And before I launch into a diatribe about men and women and lingering, pathetic gender roles that persist in 2014, let me reiterate this is not the first time this has happened to me.  Countless times I have made calls or written emails—to have work done on our home, to get estimates, to compare quotes—and no reply is forthcoming until my husband picks up the phone and leaves a message an octave lower than mine or taps the keyboard and signs the missive with a masculine name.

Every time it happens it is as obvious as it is egregious, and to say it inspires rage is an understatement.

I can recite my accomplishments, academic and otherwise; sing my praises as a communicator and generally reasonable human being; share my bank balance and the number of dollars I have to spend. But none of that matters.  In some instances, with some businesses, with some people, all that matters is that I am female—or, more aptly, that I am not male.

IMG_2817I thought it would be better for them, but it’s not.

In 2014 this is still our reality.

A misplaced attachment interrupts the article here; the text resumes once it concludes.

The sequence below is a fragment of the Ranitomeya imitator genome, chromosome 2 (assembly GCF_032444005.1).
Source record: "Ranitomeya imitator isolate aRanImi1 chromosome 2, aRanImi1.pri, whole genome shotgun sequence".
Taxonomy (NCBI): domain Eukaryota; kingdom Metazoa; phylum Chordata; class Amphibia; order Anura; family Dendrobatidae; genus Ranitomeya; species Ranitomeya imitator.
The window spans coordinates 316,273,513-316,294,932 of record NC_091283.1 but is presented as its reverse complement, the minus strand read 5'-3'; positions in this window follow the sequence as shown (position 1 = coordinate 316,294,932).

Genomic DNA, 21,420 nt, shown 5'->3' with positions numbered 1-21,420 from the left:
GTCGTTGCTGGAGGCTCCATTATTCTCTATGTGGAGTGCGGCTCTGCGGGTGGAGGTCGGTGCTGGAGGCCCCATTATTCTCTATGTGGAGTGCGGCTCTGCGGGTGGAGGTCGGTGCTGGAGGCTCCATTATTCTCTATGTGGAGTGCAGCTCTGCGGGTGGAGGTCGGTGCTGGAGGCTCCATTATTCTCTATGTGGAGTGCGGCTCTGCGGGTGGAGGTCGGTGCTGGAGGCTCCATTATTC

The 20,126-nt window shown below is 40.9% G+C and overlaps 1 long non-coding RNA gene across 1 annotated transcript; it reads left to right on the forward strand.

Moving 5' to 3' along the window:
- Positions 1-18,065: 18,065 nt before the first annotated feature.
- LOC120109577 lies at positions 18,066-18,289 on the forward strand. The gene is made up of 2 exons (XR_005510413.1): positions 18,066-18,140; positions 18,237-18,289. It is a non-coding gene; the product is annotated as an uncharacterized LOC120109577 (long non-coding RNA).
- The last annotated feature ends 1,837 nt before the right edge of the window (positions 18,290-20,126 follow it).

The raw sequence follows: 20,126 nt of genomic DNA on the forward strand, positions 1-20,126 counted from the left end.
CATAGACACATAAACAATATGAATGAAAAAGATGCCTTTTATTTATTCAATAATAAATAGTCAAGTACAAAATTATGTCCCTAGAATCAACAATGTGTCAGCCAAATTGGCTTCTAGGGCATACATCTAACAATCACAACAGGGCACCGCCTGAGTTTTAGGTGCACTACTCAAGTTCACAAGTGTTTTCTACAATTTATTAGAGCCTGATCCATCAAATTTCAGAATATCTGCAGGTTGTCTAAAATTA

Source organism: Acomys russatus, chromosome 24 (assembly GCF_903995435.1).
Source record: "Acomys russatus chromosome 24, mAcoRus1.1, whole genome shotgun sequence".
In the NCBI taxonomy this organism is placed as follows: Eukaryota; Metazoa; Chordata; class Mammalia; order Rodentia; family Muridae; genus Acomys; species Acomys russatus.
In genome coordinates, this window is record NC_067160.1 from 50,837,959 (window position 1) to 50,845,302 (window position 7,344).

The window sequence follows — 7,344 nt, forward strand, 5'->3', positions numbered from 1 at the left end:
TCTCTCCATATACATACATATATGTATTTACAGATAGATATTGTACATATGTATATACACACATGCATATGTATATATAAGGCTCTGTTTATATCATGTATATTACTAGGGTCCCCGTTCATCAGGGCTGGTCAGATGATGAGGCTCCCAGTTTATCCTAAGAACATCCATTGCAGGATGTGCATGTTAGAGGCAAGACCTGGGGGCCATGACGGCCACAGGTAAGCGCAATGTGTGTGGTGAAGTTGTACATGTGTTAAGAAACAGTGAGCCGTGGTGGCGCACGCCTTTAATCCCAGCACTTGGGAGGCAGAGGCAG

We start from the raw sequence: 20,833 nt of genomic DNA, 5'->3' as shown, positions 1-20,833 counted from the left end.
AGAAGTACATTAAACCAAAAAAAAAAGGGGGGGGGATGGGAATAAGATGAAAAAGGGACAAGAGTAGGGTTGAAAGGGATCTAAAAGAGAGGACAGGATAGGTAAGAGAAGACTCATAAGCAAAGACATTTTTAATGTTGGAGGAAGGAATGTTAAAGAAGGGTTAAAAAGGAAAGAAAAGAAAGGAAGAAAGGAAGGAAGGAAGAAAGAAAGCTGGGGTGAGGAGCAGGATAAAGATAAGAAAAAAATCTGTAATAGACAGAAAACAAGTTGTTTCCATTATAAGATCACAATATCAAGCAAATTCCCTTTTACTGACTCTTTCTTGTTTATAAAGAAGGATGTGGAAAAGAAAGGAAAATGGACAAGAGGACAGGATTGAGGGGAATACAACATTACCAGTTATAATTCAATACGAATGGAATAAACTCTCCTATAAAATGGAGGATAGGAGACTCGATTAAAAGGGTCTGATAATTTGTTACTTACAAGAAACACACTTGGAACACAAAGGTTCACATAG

My children’s reality.

My sons’ and your sons’ and daughters’ very sad, very real reality.

Rubber Lizards, Armpit-Smelling, and Cookie Monster’s Butt

As one who loves words and enjoys stringing them together to create semblances of coherent thoughts, I am always on the hunt for sentences I like to characterize as “those that have never before been uttered.”

Of course, the very small logical part of my brain accedes that the chances of a sentence never before having been uttered are rather slim, but the sporty English teacher in me likes to entertain the possibilities.

And with that I present to you for your weekend entertainment fifteen sentences I have said over the last week-and-a-half I believe have never been spoken, written, or—dare I say—even thought of before.